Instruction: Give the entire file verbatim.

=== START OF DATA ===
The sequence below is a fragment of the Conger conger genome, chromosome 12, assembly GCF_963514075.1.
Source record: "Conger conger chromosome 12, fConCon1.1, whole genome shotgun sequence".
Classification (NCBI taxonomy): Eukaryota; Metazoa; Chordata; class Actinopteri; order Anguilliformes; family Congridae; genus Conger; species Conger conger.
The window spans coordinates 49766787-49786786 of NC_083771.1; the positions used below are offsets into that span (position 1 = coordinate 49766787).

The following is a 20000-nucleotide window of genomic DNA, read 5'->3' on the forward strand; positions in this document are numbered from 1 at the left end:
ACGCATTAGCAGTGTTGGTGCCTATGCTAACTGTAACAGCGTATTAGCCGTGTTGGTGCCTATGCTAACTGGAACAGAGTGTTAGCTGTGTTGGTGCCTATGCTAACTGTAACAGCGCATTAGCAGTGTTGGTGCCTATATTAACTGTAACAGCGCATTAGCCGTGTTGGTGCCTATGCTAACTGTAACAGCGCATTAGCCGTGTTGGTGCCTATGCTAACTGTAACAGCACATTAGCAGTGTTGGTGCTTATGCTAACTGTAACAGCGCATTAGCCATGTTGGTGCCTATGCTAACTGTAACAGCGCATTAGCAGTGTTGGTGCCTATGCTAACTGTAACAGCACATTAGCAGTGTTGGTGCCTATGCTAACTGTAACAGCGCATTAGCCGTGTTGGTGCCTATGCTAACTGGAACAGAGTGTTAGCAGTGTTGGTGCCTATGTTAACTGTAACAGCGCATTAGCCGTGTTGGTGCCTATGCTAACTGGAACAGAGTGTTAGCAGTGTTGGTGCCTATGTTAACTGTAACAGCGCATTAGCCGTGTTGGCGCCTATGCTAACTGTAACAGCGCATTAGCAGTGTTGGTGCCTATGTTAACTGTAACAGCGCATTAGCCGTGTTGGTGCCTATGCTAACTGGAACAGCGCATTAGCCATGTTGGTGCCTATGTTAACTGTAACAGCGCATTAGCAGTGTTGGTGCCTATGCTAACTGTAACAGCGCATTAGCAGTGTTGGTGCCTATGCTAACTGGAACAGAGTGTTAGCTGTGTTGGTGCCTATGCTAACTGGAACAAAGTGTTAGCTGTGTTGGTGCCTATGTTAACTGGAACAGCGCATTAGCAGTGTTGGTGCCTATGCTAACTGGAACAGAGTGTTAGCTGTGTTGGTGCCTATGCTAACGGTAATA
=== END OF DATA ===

The sequence below is a fragment of the Conger conger genome, chromosome 12, assembly GCF_963514075.1.
Source record: "Conger conger chromosome 12, fConCon1.1, whole genome shotgun sequence".
Classification (NCBI taxonomy): Eukaryota; Metazoa; Chordata; class Actinopteri; order Anguilliformes; family Congridae; genus Conger; species Conger conger.
The window spans coordinates 49766787-49786786 of NC_083771.1; the positions used below are offsets into that span (position 1 = coordinate 49766787).

The following is a 20000-nucleotide window of genomic DNA, read 5'->3' on the forward strand; positions in this document are numbered from 1 at the left end:
ACGCATTAGCAGTGTTGGTGCCTATGCTAACTGTAACAGCGTATTAGCCGTGTTGGTGCCTATGCTAACTGGAACAGAGTGTTAGCTGTGTTGGTGCCTATGCTAACTGTAACAGCGCATTAGCAGTGTTGGTGCCTATATTAACTGTAACAGCGCATTAGCCGTGTTGGTGCCTATGCTAACTGTAACAGCGCATTAGCCGTGTTGGTGCCTATGCTAACTGTAACAGCACATTAGCAGTGTTGGTGCTTATGCTAACTGTAACAGCGCATTAGCCATGTTGGTGCCTATGCTAACTGTAACAGCGCATTAGCAGTGTTGGTGCCTATGCTAACTGTAACAGCACATTAGCAGTGTTGGTGCCTATGCTAACTGTAACAGCGCATTAGCCGTGTTGGTGCCTATGCTAACTGGAACAGAGTGTTAGCAGTGTTGGTGCCTATGTTAACTGTAACAGCGCATTAGCCGTGTTGGTGCCTATGCTAACTGGAACAGAGTGTTAGCAGTGTTGGTGCCTATGTTAACTGTAACAGCGCATTAGCCGTGTTGGCGCCTATGCTAACTGTAACAGCGCATTAGCAGTGTTGGTGCCTATGTTAACTGTAACAGCGCATTAGCCGTGTTGGTGCCTATGCTAACTGGAACAGCGCATTAGCCATGTTGGTGCCTATGTTAACTGTAACAGCGCATTAGCAGTGTTGGTGCCTATGCTAACTGTAACAGCGCATTAGCAGTGTTGGTGCCTATGCTAACTGGAACAGAGTGTTAGCTGTGTTGGTGCCTATGCTAACTGGAACAAAGTGTTAGCTGTGTTGGTGCCTATGTTAACTGGAACAGCGCATTAGCAGTGTTGGTGCCTATGCTAACTGGAACAGAGTGTTAGCTGTGTTGGTGCCTATGCTAACGGTAATA